Published online by Cambridge University Press: 05 April 2022
This book could not have been written a decade ago. From 1997 to the mid-2000s, the UK government strongly promoted the third sector in the delivery of public services, but it was too early to reach research-based judgements about the implications of its expanding role. As part of its wider efforts to ‘modernise’ public services, New Labour matched its rhetoric with a significant injection of resources designed to build and strengthen the relationship between the state and the third sector based on the Third Way idea of a ‘partnership’ (Kendall, 2000; Carmel and Harlock, 2008). In its turn, the Coalition government of 2010–15 promoted a vision of a ‘Big Society’, in which ‘civil society’ would play a stronger role in both service delivery and wider civic life, albeit in a context of austerity in public finances. The Conservative government elected in 2015 appears less receptive, suggesting a potentially more troubling future for the sector. An earlier generation of books reflected the relatively more marginal role the sector then had, but also presciently highlighted the pressures and dilemmas that have faced the sector as its role has grown (see Davis Smith et al, 1995; Harris and Rochester, 2001). Reflecting on this tumultuous 18-year period (1997–2015), the book aims to provide a broad overview of the emerging implications of the third sector's delivery of public services, informed by research conducted at the Third Sector Research Centre (TSRC). The book focuses on England, reflecting the centre's focus on that country at a time when devolution was driving policy divergence between the constituent parts of the UK. The English experience is of particular international relevance as it has witnessed a deeper implementation of the market-based policies, which have been a significant feature of public services reform in the UK.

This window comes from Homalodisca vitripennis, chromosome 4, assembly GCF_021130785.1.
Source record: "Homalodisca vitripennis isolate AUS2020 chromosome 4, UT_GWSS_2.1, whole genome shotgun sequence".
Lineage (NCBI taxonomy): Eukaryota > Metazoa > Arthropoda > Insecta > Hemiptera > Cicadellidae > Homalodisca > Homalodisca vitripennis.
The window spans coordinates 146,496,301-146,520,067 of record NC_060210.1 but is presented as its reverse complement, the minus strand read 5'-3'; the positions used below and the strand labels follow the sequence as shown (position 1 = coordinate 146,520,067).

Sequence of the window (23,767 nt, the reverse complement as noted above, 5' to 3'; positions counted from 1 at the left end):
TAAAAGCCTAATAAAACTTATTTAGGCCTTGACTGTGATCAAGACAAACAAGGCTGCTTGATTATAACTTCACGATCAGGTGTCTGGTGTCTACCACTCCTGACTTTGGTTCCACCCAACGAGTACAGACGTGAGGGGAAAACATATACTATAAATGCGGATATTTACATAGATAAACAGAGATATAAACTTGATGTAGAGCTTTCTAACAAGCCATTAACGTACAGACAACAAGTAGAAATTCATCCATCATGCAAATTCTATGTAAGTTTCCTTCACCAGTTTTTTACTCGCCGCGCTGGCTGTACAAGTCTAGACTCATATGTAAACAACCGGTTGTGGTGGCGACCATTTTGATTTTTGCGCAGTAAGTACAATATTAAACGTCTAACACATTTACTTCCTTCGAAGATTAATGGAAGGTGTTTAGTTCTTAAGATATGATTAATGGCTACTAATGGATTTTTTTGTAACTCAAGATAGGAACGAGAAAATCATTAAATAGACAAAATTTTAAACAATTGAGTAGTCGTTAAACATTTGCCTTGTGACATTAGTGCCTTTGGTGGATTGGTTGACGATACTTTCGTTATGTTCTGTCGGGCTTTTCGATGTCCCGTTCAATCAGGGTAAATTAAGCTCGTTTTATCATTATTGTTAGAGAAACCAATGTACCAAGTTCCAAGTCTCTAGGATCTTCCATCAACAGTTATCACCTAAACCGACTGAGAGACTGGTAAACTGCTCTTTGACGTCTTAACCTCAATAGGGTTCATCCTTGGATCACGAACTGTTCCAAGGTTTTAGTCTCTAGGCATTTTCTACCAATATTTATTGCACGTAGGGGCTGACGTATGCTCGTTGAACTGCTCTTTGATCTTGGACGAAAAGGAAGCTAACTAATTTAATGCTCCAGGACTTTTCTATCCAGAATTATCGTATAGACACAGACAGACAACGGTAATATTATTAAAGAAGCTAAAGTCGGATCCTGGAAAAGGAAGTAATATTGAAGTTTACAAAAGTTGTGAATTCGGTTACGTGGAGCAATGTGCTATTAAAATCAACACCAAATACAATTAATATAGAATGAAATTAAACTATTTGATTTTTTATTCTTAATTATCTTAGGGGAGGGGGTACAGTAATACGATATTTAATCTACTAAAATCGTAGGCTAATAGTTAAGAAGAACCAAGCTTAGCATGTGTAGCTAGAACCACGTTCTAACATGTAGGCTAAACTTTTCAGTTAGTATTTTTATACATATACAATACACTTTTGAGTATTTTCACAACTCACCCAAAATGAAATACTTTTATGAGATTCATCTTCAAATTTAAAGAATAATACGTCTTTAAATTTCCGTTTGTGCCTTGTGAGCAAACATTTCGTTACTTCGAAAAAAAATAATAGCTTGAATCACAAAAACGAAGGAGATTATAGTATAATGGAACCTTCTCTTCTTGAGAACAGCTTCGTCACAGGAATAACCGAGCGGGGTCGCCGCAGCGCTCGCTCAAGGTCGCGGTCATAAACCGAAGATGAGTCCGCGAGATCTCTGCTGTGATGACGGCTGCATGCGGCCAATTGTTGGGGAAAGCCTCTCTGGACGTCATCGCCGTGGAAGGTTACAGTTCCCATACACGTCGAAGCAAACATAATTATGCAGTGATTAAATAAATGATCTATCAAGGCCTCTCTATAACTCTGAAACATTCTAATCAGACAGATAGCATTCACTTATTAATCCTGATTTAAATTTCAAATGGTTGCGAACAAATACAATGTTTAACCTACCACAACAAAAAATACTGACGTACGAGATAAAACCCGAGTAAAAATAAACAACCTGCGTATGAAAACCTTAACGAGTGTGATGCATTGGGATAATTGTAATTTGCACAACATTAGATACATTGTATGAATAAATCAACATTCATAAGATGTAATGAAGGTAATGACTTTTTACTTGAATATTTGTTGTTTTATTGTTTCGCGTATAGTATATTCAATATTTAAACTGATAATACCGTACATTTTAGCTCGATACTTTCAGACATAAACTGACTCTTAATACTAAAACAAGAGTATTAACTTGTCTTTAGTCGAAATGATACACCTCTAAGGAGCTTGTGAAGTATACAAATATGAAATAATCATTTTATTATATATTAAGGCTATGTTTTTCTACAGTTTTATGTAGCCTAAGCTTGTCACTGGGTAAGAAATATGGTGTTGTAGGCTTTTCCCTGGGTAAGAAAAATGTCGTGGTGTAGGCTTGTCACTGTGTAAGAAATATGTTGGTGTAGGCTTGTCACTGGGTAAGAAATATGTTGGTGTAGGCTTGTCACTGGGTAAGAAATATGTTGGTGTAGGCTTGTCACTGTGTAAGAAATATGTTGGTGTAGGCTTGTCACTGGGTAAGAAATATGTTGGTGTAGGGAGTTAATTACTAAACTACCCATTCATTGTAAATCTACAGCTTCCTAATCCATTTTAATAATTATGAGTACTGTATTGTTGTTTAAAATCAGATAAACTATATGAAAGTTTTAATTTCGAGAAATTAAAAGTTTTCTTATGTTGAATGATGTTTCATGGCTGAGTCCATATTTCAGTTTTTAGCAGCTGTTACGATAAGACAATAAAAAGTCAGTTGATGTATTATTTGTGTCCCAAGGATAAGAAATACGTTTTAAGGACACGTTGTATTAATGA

Debates about the third sector's involvement in public service delivery have always taken place in a wider context. Even 20 years ago, Kendall and Knapp commented that one appeal of the voluntary sector was as a ‘way to legitimize constraints on, or even cuts in public social expenditures at times of fiscal austerity’ (Kendall and Knapp, 1996: 7).